"It has become language in the church that, you know, it's strike one, not strike three," Jackels said. "If somebody is capable of doing something like that, they have no place in the priesthood

He said he understands words alone cannot heal a person who suffered abuse, but he offered his apologies repeatedly.

"I'm sorry not only that they were abused in this manner," Jackels said, "I'm sorry that either they felt like they couldn't come forward and receive help or protection and even moreseo if they came forward and no help or protection was provided."

He said more safeguards are now in place to curb abuse before it even happens. For example, he said, all the archdiocese's employees and volunteers undergo required training.

"Here's how you recognize grooming or abuse taking place and here's what you do if you witness it or you're a victim of it," Jackels said.

"Priests who abused are a disgrace to the vocation and a scandal to the faithful," the Archdiocese of Dubuque said in its release. "The vast majority of priests are good and holy servants of God and God's people. They give of their energy and time most generously. They abhor sexual abuse and work hard to ensure that the parishes, schools, and other institutions of the Archdiocese are safe. The priests want to help victims experience reconciliation, healing, and justice."

Swanson, however, acknowledged that while the settlement is significant and the sum of money appears large, "on a per person basis, it will never be sufficient to compensate these claimants for all of the years of living with the shame, embarrassment, and stigma of the abuse. The injuries to this group of survivors cannot be overstated. It has been significant to each and every survivor in his or her own way. The settlement does offer the opportunity for each survivor to continue or start their personal healing process."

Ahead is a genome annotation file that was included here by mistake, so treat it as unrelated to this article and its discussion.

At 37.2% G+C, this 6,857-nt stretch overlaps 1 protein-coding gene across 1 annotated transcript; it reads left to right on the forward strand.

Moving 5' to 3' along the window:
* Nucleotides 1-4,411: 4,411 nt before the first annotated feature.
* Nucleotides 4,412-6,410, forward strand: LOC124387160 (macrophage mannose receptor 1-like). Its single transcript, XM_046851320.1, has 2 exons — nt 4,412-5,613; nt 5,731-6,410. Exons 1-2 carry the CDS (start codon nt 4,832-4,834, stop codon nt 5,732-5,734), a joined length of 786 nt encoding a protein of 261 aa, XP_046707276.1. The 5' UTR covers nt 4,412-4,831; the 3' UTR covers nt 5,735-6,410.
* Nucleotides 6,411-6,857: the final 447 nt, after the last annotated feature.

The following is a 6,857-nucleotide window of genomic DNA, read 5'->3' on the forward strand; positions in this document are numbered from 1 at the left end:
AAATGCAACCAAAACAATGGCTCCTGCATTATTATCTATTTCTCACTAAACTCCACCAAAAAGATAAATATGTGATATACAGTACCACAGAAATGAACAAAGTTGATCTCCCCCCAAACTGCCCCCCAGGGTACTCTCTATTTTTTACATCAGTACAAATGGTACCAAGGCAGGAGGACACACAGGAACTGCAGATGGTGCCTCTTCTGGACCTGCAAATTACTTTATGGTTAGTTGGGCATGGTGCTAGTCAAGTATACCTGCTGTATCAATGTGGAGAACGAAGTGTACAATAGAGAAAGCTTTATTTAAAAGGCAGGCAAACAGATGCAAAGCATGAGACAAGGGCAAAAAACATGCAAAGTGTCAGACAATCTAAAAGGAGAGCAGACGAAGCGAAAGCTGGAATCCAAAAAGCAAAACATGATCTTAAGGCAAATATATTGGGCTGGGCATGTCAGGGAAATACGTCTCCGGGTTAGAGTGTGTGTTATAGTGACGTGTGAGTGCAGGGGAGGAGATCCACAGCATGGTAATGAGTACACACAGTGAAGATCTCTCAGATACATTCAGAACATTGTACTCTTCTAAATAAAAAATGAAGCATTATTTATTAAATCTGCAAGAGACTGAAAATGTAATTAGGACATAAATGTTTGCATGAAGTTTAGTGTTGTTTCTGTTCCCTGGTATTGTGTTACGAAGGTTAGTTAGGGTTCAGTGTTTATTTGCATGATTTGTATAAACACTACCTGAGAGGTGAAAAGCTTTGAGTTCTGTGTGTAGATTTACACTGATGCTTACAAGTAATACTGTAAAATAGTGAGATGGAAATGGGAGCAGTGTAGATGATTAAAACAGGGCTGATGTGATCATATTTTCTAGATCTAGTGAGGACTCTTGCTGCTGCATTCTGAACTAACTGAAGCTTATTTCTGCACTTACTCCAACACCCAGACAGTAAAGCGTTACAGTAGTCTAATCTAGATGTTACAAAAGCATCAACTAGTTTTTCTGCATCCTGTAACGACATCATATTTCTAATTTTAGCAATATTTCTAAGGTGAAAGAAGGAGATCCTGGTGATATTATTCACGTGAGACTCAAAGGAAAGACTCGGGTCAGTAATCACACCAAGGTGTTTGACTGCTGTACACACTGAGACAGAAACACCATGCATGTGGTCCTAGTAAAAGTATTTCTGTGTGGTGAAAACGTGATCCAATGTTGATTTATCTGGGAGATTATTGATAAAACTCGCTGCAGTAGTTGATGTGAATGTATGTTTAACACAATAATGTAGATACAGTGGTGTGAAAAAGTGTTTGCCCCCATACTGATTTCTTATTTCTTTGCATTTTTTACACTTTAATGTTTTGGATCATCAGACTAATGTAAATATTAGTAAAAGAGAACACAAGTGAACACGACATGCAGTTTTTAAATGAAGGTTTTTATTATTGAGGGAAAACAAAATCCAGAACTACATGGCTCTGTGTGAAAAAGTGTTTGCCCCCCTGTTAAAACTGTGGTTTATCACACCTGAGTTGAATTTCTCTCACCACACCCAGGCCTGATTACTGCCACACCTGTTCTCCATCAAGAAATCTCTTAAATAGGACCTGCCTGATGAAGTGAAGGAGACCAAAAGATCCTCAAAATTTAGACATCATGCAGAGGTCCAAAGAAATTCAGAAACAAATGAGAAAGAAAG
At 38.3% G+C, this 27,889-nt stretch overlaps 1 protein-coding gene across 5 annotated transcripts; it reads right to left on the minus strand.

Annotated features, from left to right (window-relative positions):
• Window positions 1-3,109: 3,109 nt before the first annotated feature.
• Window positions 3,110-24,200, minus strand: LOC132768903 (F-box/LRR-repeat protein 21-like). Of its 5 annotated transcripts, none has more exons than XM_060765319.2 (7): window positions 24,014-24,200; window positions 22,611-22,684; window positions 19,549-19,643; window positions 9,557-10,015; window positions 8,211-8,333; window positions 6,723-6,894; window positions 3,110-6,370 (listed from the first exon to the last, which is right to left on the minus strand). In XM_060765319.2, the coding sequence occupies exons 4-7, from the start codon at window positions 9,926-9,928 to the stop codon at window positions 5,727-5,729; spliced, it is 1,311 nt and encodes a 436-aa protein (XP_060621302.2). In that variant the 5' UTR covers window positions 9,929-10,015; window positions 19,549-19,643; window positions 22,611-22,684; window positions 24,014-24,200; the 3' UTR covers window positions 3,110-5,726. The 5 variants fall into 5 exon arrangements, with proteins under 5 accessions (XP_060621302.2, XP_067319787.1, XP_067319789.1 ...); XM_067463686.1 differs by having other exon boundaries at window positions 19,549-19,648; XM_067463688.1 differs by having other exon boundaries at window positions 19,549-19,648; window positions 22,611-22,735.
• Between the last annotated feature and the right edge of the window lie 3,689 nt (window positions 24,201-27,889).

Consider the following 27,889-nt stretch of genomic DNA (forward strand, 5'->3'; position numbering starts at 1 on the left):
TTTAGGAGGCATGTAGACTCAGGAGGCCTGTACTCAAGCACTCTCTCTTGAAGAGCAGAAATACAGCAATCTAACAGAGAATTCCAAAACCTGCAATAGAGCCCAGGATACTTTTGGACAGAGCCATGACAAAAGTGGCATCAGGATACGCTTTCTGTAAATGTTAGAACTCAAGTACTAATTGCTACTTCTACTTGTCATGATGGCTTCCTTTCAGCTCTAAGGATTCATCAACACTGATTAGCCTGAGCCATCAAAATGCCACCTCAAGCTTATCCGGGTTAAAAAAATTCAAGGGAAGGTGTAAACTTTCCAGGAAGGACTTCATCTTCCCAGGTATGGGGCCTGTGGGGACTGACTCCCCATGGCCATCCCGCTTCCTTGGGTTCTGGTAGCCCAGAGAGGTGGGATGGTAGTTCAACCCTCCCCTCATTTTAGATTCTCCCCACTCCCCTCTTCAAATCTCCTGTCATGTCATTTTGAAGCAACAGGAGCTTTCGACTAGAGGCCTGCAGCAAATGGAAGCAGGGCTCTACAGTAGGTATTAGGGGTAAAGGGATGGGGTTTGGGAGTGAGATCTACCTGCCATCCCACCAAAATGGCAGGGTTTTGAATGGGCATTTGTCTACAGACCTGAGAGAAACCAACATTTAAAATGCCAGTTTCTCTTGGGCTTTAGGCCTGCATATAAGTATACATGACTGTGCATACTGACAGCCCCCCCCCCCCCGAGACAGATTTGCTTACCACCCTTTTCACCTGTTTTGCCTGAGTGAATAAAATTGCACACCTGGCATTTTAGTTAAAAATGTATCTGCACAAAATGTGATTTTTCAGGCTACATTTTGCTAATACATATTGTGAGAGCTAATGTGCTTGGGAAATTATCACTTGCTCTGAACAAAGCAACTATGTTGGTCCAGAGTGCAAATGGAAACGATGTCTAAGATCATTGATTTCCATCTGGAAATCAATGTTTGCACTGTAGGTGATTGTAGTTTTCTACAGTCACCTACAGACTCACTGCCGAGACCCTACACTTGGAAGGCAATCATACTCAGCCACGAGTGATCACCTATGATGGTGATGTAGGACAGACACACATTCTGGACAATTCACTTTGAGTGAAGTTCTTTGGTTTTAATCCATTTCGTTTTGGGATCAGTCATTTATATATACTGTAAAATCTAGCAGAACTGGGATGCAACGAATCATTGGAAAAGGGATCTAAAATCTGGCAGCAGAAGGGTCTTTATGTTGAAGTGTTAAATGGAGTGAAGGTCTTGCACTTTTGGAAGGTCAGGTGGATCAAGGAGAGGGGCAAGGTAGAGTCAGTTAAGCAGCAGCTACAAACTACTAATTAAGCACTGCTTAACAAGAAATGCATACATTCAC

Jackels said he hopes people see the good that can come from the church, too.

"I would hope that people wouldn't judge all priests and the priesthood in general and the Catholic church...on the behavior of a terrible few, but a few," Jackels said.

Swanson said this settlement follows three other large-group global settlements of sexual abuse claims by the Archdiocese of Dubuque. There were 20 claims in Feb. 2006, he said, nine claims in March 2007 and 18 claims in April 2008.

Swanson's firm has settled 10 additional claims of sexual abuse involving Archdiocese of Dubuque priests on an individual, case-by-case basis between 2008 and 2013.

"All told, through the efforts of this law firm, at least 83 claims of clergy sexual abuse have been resolved with the Archdiocese of Dubuque between 2006 and 2013," Swanson wrote.

"Archbishop Michael Jackels and Archbishop Emeritus Jerome Hanus apologize to the victims and their families," the release from the Archdiocese of Dubuque states. "It is their hope that this settlement will be supportive of them. They assure all the victims of their prayers for them and their families. They express their commitment to support them in their efforts to achieve spiritual and emotional well-being."

The Archdiocese of Dubuque covers 30 eastern Iowa counties, including Dubuque, Black Hawk and Linn counties. It serves the area's more than 200,000 Catholics.

Of the 10 priests named in this settlement, according to Swanson, they received the following number of accusations among the 26 claimants:

John T. Reed: 2 claims

Joseph I. Patnode: 3 claims

Patrick W. McElliott: 3 claims

Robert V. Swift: 1 claim

William T. Schwartz: 1 claim

Robert J. Reiss: 10 claims

Allen M. Schmitt: 1 claim

Louis W. Wunder: 2 claims

Louis E. Wendling: 2 claims

Peter Graff: 1 claim

Swanson said the archdiocese has agreed to maintain the online table of accused priests for public viewing through at least July 1, 2017. Again, that table is here.

To read the full release from the Archdiocese of Dubuque, click HERE.

To read the full release from the law firm, click HERE.